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CG is commonly seen in air cells of the temporal bone. The middle ear is the most common site for CG. Paranasal sinuses are uncommon sites, maxillary sinus being the most common site. CG of the sphenoid sinus has rarely been reported. [1],[2],[3] Symptoms of CG are usually related to the pressure effect on the adjacent structures. Rarely, CG of the sphenoid sinus can present with gradual loss of vision. [1] CG usually results from a foreign body reaction of the bone to an obstructed airless bony cavity. [4] Typical MRI features of CG include a hyperintense lesion on both T1WI and T2WI with a peripheral T2WI hypointense hemosiderin rim and/or hypointense foci due to breakdown products of blood. [5] Hyperintensity on T1WI is attributed to by-products of hemorrhage and cholesterol crystals. It is predominantly due to paramagnetic intracellular methemoglobin. There is usually no enhancement on post-gadolinium T1WI images, but, occasionally, peripheral enhancement may be seen. CG is usually hypointense on DWI but sometimes can be hyperintense on DWI. [6],[7] Imaging differential diagnosis of T1 hyperintense sphenoid lesions include mucocele, craniopharyngioma, Rathke's cleft cyst, epidermoid and dermoid cyst. Dermoid can be differentiated by their fatty attenuation on CT scan. Mucocele, craniopharyngioma, Rathke's cleft cyst and epidermoid are usually hypointense on T1WI and hyperintense on T2WI. T1W hyperintensity of these lesions is due to the high protein content. Epidermoid would show restricted diffusion on DWI. A hypointense peripheral rim and/or hypointense foci on T2WI are characteristic imaging features of CG. However, these may be difficult to differentiate in the absence of typical MRI findings of CG. In the present case, CG was not considered in the list of imaging differentials because of its extreme rarity in the sphenoid sinus.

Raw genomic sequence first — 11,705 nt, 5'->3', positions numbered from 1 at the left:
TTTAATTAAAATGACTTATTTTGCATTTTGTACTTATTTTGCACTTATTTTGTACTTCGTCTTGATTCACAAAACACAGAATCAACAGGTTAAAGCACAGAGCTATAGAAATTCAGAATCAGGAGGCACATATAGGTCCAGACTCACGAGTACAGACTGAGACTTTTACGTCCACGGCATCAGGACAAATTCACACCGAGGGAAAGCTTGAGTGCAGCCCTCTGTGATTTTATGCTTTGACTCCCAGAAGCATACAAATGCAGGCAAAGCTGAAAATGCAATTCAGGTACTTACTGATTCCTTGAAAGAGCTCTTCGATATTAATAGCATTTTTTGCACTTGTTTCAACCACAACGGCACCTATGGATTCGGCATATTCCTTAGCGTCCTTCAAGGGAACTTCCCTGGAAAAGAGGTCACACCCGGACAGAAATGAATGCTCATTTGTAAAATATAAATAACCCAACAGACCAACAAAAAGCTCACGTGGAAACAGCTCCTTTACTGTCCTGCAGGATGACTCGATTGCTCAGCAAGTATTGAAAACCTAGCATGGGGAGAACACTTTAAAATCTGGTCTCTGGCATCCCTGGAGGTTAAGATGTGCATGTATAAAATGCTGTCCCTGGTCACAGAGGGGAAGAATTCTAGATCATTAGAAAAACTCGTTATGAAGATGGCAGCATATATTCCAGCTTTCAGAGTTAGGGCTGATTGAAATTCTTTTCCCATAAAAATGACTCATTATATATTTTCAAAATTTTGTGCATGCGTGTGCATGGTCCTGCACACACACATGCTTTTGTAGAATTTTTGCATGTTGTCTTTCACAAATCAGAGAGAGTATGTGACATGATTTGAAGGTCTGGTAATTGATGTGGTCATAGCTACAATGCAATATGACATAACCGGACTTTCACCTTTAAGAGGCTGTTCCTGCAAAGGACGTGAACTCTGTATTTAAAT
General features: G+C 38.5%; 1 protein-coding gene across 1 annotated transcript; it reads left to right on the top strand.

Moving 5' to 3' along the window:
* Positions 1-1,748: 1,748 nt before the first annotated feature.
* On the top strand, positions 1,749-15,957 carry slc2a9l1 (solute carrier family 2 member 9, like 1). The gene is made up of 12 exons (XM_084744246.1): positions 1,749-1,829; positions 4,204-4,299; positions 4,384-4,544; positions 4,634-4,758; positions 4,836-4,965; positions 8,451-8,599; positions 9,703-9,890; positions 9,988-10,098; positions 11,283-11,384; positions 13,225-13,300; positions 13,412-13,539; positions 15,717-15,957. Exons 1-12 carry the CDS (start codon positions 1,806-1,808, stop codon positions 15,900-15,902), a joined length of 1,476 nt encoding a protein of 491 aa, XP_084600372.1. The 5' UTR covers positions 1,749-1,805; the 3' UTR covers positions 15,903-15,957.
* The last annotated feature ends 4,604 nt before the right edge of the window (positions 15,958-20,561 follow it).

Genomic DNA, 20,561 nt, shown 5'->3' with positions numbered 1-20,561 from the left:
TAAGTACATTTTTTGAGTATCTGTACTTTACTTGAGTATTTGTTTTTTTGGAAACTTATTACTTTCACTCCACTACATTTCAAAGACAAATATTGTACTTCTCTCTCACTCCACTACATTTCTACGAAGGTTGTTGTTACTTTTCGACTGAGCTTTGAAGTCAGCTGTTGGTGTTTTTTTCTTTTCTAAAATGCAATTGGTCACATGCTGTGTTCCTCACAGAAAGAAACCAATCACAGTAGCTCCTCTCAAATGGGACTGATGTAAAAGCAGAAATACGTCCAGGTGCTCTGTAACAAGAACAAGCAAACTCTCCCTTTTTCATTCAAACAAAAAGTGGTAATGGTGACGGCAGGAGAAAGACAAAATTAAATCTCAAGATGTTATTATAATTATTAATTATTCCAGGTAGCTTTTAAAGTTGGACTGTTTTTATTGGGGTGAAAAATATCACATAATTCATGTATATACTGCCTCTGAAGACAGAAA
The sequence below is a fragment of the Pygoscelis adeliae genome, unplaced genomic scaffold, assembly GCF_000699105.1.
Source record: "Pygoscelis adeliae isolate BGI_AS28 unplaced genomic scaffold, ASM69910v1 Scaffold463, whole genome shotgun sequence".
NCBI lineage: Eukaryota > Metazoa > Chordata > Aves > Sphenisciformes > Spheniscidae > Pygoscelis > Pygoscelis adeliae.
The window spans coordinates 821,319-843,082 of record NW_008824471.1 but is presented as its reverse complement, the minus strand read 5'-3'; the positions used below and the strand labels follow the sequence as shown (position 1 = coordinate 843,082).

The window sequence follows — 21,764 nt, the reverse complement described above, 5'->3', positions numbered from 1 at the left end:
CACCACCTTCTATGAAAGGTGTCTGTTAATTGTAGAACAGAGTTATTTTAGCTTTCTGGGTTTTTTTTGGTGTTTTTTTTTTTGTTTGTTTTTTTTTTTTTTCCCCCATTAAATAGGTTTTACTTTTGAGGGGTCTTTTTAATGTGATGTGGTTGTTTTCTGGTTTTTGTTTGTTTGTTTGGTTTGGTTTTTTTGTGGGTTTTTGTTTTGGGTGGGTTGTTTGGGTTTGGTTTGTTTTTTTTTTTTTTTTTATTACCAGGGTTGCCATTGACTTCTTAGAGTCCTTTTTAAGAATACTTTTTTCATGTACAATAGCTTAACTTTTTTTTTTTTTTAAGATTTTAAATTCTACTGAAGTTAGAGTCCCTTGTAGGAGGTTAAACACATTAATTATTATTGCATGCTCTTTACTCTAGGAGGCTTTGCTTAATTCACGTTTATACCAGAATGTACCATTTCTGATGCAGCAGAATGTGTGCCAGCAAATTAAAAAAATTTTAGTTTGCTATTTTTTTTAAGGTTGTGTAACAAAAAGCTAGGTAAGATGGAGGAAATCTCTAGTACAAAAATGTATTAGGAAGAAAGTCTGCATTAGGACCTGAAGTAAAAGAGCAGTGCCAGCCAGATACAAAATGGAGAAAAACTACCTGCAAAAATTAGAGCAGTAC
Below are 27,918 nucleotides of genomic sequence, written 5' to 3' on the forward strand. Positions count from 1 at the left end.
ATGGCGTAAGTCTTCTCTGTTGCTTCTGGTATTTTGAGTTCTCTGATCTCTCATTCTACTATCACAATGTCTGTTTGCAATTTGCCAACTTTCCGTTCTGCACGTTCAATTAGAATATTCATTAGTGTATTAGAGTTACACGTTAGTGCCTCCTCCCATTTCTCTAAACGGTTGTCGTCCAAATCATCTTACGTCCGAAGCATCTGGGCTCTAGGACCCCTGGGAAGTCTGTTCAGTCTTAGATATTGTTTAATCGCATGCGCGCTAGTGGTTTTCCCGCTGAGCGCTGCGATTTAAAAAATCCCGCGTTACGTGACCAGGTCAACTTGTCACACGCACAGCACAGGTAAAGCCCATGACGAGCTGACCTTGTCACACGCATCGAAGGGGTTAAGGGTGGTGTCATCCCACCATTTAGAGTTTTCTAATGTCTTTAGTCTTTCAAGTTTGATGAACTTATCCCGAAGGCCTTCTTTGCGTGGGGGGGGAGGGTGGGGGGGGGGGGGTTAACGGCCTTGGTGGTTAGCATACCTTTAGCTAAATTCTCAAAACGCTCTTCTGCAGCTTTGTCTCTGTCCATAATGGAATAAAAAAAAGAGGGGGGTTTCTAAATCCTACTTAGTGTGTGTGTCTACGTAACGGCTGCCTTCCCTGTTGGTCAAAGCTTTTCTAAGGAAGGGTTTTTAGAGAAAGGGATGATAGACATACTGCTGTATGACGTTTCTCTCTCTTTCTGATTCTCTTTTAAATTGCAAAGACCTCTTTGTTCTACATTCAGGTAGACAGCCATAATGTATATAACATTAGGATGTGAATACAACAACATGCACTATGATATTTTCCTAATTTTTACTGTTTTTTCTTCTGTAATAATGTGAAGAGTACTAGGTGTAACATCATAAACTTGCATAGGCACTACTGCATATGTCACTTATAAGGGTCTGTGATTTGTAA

CG of the sphenoid sinus is of clinical significance due to its granulomatous nature, unlike mucocele and other expansile T1W hyperintense lesions. It can cause erosion and destruction of the bone of origin and invasion of the adjacent vital structures with resultant symptoms and complications as seen in its usual location in the temporal bone. [4] Endoscopic drainage is now the safe and effective treatment.

In conclusion CG should be included in the differential diagnosis of T1W hyperintense expansile lesion of the sphenoid sinus. It may be difficult to differentiate CG from other expansile T1W hyperintense lesions in the absence of characteristic MRI findings.

 
  References Top

1.Hwang DJ, Chung YS, Jun SY, Kim YJ, Lee JY, Park W. A case of compressive optic neuropathy caused by sphenoid sinus cholesterol granuloma. Jpn J Ophthalmol 2009;53:433-44.  Back to cited text no. 1
    
2.Weiland DA, Aygun N. An unusual presentation of a cholesterol granuloma in a pneumatized pterygoid process of the sphenoid sinus. Otolaryngol Head Neck Surg 2007;136:153-4.  Back to cited text no. 2
[PUBMED]  [FULLTEXT]  
3.Kang H, Kim JK, Kim Y. Association of cholesterol granuloma and aspergillosis in the sphenoid sinus. Korean J Radiol. 2008;9 Suppl:S30-3.  Back to cited text no. 3
[PUBMED]    
4.Amedee RG, Marks HW, Lyons GD. Cholesterol granuloma of the petrous apex. Am J Otol 1987;8:48-55.  Back to cited text no. 4
[PUBMED]    
5.Greeberg JJ, Oot RF, Wismer GL, Davis KR, Goodman ML, Weber AE, et al. Cholesterol granuloma of the petrous apex: MR and CT evaluation. AJNR Am J Neuroradiol 1988;9:1205-14.  Back to cited text no. 5
    
6.Kosling S, Bootz F. CT and MR imaging after middle ear surgery. Eur J Radiol 2001;40:113-8.  Back to cited text no. 6
    
7.Aikele P, Kittener T, Offergeld C, Kaftan H, Huttenbrink KB, Laniado M. Diffusion-weighted MR imaging of cholesteatoma in pediatric and adult patients who have undergone middle ear surgery. AJR Am J Roentgenol 2003;181:261-5.  Back to cited text no. 7